Regardless, though, it signals a maturity from the show’s producers to allow their hero to face a situation in which there is no choice but the ultimate sanction. Sometimes what makes a hero is the burdens that they alone are willing to shoulder, and Kara Zor-El just took on a heavy one. Next week is “The Darkest Place,” in which we’ll finally get more than a glancing peek inside Cadmus’ base of operations.

Submitted by Jody Money


Aaron · December 1, 2016 at 1:54 am

In the first season when she thought that Hank had killed Astra, Supergirl made such a deal about it and even refused to work with him because there is ‘always another way.’ The CBS knew how to handle the Supergirl character, the emotional themes really brought out the acting talent in Melissa Benoist. But here we are, merely 6 episodes into its run on the CW, and they’ve already had her kill someone. And where are the consequences? Where is the remorse and fallout of her taking a life? It’s fully ignoring all that season one did so well to establish. The parasite survived in ice for god knows how long, so she could’ve used freeze breath to stop Rudy Jones, a perfectly non-lethal solution right there. But no, it’s easier to just kill people, right? So I (respectfully) disagree strongly that she faced a situation in which there is no choice but the ultimate sanction; especially after one of the themes of this episode was about how to be a great hero. The writers are clearly unimaginative idiots. Either that, or Zack Snyder inspired them. Once again, a great superhero is now tainted. Just counting down the episodes now until she kills again. The CW is beneath a character like Kara Zor-el.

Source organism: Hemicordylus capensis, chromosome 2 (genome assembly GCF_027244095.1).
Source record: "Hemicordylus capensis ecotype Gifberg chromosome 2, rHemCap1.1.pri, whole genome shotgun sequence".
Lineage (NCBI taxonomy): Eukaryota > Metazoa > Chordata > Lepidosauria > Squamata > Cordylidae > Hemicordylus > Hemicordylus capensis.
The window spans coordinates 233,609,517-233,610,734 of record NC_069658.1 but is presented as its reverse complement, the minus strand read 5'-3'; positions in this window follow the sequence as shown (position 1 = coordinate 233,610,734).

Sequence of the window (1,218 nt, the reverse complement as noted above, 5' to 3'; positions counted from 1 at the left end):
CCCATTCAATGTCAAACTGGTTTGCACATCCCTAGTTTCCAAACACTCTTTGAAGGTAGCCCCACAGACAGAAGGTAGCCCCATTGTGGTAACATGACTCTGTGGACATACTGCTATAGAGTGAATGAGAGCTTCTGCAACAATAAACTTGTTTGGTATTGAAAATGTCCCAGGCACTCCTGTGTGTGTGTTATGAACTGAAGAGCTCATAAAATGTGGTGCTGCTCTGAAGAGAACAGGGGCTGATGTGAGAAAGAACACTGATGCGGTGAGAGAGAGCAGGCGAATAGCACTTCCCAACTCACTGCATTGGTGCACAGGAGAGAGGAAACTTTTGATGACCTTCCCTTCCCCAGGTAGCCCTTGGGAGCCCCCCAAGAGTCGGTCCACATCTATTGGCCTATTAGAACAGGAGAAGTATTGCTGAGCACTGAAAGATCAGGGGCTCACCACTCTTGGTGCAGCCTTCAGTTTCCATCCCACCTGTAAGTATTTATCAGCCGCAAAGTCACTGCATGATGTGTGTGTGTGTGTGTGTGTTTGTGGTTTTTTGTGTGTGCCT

Aaron · December 1, 2016 at 2:17 am

There is a theory though that was pointed out to me recently regarding the whole killing issue in this episode. After the parasite absorbed Kara and J’onn, that is when Rudy Jones died because Kara’s and J’onn’s power made the parasite powerful enough not to need Rudy Jones as a host anymore (his body may have been in there but his brain was definitely dead). Evidence of this is that after it absorbed them, it never took human form again. Also, Rudy Jones was a scientist; so if Rudy Jones were still alive, surely he would’ve known not to absorb the plutonium? Therefore Supergirl didn’t kill anyone, as what she destroyed was simply hunger (no sentience). As for Supergirl apologizing to it, I think Kara would apologize to an ant if she trod on one. A possibility maybe? Either way, the writers definitely blurred the lines with her morality here (possibly because they ran out of airtime). And I think that is wrong. Supergirl shouldn’t kill. There are plenty of other “superheroes” that kill, so leave the killing to them. Killing just degrades the character of Supergirl.